Research yields promising results in computational quantum chemical methods for drug development
New research, led by a Virginia Tech chemist, may someday help natural-products chemists decrease by years the amount of time it takes for the development of certain types of medicinal drugs.
The research by T. Daniel Crawford, associate professor of chemistry, involves computations of optical rotation angles on chiral—non-superimposable—molecules. The research titled, The Current State of ‘Ab Initio’ Calculations of Optical Rotation and Electronic Circular Dichcoism Spectra, appeared recently as the cover article in The Journal of Physical Chemistry A.
Many chiral molecules are important for medical treatment for illnesses ranging from acid-reflux to cancer. The term “chiral” means that two mirror images of a molecule cannot be superimposed onto each other. In other words, some are “left-handed” and some are “right-handed.”
“Most drugs have this handedness property,” Crawford said, “and for many of these drugs, even though both hands can cause a reaction, it is a situation where one hand does a good thing and one does a bad thing.” He used thalidomide as an example. A mixture of both hands of the drug was used in the late 1950s and early 1960s to treat morning sickness in pregnant women. Later studies revealed that, while one of the two hands acted as the desired sedative, the other hand was found to cause significant birth defects. Thalidomide was never approved by the FDA in the United States and was eventually taken off the market in Europe.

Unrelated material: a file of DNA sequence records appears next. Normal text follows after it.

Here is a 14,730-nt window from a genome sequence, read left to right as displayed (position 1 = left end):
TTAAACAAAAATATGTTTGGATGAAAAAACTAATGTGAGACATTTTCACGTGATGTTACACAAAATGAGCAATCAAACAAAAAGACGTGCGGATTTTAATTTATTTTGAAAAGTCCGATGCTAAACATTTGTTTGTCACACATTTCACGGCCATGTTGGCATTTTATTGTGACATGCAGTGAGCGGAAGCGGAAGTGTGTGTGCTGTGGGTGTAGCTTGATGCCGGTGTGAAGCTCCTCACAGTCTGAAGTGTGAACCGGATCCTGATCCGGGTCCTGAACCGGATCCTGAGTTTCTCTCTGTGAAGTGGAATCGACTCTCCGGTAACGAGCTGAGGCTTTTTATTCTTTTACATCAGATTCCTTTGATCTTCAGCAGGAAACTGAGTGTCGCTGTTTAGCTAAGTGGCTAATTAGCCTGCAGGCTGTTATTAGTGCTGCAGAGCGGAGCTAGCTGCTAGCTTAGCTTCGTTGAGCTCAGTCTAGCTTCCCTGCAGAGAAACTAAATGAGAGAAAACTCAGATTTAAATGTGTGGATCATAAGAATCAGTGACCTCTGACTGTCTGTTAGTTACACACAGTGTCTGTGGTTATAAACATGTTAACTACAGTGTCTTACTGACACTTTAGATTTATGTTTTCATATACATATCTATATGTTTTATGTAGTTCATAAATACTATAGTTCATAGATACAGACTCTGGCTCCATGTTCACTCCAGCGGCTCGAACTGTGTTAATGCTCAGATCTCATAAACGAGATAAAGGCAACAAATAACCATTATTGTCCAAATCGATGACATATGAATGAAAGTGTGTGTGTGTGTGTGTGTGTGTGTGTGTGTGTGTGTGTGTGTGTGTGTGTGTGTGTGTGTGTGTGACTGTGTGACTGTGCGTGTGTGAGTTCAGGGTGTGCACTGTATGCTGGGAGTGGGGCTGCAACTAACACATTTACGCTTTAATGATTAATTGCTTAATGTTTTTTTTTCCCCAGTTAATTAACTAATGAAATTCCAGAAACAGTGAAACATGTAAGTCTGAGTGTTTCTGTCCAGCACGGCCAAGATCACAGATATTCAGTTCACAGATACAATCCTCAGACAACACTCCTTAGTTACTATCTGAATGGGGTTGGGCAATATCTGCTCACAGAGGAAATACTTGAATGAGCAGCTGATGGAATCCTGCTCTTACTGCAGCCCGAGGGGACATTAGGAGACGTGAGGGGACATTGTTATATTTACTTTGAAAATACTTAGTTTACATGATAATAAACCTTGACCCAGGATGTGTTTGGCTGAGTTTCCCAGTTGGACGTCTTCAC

For chemists, therefore, it is often vital to determine which hand of a molecule they are using. In other words, when you have a sample of a chiral molecule, how do you distinguish between the left and right hand?
This is where a technique called polarimetry comes in to play. By shooting plane-polarized light through a sample of one hand, the chiral molecule in question will rotate to a characteristic angle either clockwise or counterclockwise, and the two hands of a chiral molecule produce opposite rotations.
“So if we figure out the direction and rotation of the light or each hand, we have a frame of reference for determining whether we have the left or right hand of a molecule,” Crawford said.
The problem with this method is that synthesizing the two hands of chiral molecules is often extremely time consuming. “It can take anywhere from weeks to years,” Crawford said.
Crawford’s research applies the theory of quantum mechanics to devise computational methods in order to eliminate having to create a synthetic molecule. “The hope is that this will allow us to calculate things like optical rotation very accurately,” he said. “So when an organic chemist has a molecule and doesn’t know if it is left- or right-handed, we can calculate that directly on the computer.”
Crawford said the ultimate goal in his research is to be able to provide organic chemists with computational tools to determine the handedness of a particular molecule they are working with. He said that such tools could speed up the drug development process by years.
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